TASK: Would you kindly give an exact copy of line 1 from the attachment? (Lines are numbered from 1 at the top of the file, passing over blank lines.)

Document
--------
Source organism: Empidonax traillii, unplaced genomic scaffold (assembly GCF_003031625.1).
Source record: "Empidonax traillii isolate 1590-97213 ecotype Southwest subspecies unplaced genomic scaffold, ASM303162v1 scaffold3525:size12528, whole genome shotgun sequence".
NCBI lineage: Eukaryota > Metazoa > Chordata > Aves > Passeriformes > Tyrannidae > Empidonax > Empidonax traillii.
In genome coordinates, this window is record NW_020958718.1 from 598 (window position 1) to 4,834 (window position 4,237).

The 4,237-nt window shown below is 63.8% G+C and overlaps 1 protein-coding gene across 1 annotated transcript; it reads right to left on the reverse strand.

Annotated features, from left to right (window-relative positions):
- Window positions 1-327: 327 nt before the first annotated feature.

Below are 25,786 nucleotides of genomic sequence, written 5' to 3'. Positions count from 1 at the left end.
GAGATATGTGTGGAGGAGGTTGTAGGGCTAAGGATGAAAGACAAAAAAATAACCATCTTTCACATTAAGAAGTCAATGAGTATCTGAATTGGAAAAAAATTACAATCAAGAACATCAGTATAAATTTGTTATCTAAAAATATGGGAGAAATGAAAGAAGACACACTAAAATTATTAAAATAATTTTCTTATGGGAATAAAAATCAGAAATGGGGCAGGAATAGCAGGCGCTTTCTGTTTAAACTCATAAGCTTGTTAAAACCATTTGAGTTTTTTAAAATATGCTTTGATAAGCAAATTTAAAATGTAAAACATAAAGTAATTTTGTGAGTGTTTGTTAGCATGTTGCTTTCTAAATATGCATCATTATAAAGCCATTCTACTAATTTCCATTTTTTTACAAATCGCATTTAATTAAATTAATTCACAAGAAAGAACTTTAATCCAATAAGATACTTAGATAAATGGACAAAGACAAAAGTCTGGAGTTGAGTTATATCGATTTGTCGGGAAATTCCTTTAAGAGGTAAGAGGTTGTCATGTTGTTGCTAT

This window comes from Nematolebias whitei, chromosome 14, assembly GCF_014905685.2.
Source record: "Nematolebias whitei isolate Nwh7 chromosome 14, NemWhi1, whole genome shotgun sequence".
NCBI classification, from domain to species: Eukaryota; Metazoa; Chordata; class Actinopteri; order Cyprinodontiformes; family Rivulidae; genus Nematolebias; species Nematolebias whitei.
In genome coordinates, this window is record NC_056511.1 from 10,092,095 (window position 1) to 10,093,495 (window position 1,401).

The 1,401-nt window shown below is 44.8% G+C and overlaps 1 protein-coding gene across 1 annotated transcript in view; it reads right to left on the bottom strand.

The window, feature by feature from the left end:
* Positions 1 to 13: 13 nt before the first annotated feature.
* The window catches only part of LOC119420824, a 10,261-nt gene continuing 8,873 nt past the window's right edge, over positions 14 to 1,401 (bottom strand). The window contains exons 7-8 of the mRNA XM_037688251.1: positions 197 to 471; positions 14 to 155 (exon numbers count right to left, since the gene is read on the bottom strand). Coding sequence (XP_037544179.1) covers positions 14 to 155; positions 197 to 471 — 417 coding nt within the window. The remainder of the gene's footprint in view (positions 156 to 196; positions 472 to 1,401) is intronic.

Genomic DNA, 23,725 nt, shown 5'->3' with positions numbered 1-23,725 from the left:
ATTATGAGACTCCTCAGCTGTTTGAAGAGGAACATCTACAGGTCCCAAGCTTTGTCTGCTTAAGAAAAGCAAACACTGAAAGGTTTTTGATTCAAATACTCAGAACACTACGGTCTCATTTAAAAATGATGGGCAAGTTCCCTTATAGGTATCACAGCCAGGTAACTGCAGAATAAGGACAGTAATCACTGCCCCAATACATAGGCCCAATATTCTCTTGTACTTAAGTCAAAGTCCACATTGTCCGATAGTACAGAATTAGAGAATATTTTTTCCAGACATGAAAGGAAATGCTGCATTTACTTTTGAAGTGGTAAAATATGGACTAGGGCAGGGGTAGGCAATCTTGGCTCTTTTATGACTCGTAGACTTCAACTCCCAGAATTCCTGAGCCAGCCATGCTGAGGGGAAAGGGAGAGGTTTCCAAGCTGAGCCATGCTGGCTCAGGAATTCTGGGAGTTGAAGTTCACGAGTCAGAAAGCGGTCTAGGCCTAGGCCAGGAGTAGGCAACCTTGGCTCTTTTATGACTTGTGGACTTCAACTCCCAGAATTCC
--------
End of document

Source organism: Empidonax traillii, unplaced genomic scaffold (assembly GCF_003031625.1).